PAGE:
Yeast Infection in ChildrenYeast infections are a common condition that is caused by overgrowth of a type of fungus known as candida albicans. When most people think of yeast infections, they think of women’s vaginal yeast infections. These are incredibly common because the vulva and vagina both offer perfect growing environments for candida. Around 73% of all women will suffer a yeast infection at least once in their life.

Yeast infections can affect men as well, however, and yeast infection in children can occur sometimes. Young girls can get vaginal yeast infections, and fungal infections can affect other parts of the body, such as the feet, too.

What Causes Yeast Infection in Children?

Yeast infections are caused by a combination of the right environment for the yeast to grow, combined with a lack of the body’s natural flora to prevent the growth of the candida. it is perfectly normal for candida to be present in small amounts on your skin, in your mouth, in the digestive tract and in the vagina. The amount of candida that is present is kept in check by the body’s immune system and by the presence of other bacteria in the same area.

If the environment is very warm, dark and moist, and there is a lot of sugar present, then this creates the perfect environment for more bacteria to grow. if the immune system is weak (perhaps through illness or through medications such as steroids) then candida will thrive and multiply until it starts to cause a problem.

If the body’s natural flora are out of balance – as can happen after a course of antibiotics that kill off other “good” bacteria, then candida will grow at an unchecked rate. It is common for children to suffer yeast infections after taking antibiotics for a strep throat, and it is also common for diabetic children to suffer from yeast infections.

How to Prevent Yeast Infection in Children

Because yeast thrives in dark and moist environments it is important that you encourage your child to wear loose, clean clothing that wicks moisture away. If your child plays a lot of sports, encourage them to wear high-quality tracksuits rather than nylon. Make sure their underwear fits them properly, and make sure that they shower after sport.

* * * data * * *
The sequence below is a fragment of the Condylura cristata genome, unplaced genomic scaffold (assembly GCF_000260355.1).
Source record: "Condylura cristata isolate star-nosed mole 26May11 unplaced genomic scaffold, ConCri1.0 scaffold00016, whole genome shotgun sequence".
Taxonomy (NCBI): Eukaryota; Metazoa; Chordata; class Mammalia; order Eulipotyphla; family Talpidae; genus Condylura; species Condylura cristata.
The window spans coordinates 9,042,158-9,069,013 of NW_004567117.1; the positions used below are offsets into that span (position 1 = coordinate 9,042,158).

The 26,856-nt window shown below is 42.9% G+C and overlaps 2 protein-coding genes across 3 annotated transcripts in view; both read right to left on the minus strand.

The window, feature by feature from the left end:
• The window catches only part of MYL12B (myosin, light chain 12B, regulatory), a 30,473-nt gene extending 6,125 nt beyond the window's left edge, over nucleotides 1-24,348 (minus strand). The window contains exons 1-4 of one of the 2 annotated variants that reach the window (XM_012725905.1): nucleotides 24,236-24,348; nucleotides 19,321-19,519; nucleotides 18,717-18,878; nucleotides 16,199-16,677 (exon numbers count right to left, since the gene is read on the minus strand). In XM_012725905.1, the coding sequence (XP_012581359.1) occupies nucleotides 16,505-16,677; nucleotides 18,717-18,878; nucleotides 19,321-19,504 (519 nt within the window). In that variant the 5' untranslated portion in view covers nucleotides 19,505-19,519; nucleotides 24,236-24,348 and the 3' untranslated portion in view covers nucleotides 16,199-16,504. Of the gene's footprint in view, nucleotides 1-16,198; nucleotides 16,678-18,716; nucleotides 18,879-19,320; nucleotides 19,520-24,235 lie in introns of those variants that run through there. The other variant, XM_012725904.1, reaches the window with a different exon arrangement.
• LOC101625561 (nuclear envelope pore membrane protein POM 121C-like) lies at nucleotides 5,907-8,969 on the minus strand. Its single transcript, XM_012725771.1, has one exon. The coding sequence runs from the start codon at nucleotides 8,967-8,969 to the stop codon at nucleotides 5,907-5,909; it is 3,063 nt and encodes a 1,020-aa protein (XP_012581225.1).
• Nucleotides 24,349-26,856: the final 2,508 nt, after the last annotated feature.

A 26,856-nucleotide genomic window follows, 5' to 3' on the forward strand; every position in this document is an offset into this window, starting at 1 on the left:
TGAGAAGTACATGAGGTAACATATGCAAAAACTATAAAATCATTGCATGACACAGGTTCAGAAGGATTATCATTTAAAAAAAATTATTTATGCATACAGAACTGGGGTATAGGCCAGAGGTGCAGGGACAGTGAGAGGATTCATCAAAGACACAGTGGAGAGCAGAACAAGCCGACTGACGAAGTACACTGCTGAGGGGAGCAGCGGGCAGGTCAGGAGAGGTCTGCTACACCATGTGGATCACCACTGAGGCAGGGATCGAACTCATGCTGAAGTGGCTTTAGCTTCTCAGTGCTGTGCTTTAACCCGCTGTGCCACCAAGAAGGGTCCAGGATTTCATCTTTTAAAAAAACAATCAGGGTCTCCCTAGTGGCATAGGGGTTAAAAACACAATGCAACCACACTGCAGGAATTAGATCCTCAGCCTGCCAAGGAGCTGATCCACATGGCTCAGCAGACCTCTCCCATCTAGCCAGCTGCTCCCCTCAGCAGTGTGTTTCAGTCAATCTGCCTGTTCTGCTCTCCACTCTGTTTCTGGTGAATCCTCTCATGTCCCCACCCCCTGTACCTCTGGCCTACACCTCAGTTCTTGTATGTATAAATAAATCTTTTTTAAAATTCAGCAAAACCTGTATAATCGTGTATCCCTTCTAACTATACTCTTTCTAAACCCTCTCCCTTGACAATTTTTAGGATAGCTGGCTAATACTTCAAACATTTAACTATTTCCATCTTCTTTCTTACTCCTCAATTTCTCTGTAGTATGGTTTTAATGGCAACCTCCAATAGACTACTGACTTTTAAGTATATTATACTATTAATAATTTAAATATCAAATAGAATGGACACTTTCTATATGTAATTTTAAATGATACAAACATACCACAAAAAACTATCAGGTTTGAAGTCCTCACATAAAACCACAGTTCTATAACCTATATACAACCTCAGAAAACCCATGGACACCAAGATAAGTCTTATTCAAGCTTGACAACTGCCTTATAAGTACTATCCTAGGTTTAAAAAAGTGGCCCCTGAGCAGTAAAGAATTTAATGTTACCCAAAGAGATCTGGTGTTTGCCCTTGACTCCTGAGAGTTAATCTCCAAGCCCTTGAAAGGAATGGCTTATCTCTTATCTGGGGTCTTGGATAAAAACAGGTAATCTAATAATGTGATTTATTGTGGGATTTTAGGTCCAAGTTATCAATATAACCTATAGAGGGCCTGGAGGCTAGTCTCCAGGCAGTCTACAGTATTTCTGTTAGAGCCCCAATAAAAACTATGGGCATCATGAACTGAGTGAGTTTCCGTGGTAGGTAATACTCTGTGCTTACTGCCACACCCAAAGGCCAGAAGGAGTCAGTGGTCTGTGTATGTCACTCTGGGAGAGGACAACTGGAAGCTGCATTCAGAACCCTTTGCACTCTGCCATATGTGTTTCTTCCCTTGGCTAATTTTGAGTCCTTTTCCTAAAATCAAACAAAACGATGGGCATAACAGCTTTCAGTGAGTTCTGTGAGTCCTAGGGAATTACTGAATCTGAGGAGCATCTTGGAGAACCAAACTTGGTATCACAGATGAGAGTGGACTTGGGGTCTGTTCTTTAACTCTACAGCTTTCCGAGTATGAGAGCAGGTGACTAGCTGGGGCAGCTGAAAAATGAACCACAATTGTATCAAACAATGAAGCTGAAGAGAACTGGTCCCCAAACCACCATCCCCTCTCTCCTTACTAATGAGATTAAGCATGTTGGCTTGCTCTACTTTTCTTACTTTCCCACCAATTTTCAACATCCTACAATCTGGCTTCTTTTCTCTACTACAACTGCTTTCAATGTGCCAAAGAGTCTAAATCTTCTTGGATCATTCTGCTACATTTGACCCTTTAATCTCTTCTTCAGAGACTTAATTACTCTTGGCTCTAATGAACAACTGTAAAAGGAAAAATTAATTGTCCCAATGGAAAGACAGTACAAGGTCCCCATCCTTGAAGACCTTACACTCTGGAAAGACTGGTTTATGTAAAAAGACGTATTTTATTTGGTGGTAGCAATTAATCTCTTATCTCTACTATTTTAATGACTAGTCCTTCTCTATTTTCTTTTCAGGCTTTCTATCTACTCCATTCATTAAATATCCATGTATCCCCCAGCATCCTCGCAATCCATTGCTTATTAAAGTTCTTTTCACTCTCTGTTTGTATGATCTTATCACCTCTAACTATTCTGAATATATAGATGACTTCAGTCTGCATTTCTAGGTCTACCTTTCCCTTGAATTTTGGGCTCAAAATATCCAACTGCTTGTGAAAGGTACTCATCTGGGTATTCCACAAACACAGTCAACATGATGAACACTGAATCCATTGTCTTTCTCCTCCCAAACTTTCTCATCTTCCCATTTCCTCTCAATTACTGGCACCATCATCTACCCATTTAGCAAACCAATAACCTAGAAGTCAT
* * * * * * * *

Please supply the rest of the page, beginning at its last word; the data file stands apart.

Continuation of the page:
As a girl enters puberty they might be more susceptible to a yeast infection. If your daughter complains of itching or discomfort, don’t just dismiss it; take them to a doctor so the possibility of a yeast infection can be ruled out.

Nothing to Be Embarrassed About

It is important that your child understands that these infections are nothing to be ashamed of. While good hygiene can help to prevent these infections, the presence of one does not automatically mean that this person has not been practicing good hygiene. In fact, some detergents and bath lotions can actually cause irritation and make certain people more susceptible to yeast infections. You can reduce this risk by buying mild bath products that are fragrance-free.

If your child enjoys going swimming, buy them high quality swimming trunks or costumes, and make sure that they understand that they should get out of the wet clothing after their swimming session, and dry off promptly. Explain the importance of wearing dry, loose-fit clothing throughout the day, so that air can circulate freely.

Boys, in particular, should be taught that wearing damp socks can increase the risk of fungal infections on their feet. Make sure they keep a spare pair of socks in their gym bag, to change into after playing football in a muddy field.

Most yeast infections can be cleared up quite quickly with a combination of creams and tablets. If your child’s infection does not clear up after a few days, take them back to the doctor. If they suffer from recurring infections, in spite of practicing preventative measures, explain this to the doctor. There may be an underlying condition that is suppressing their immune system and making them more open to infection.

Teaching your child good habits now will help them to avoid yeast infections later in life. Those habits will stand them in good stead when they hit puberty and beyond.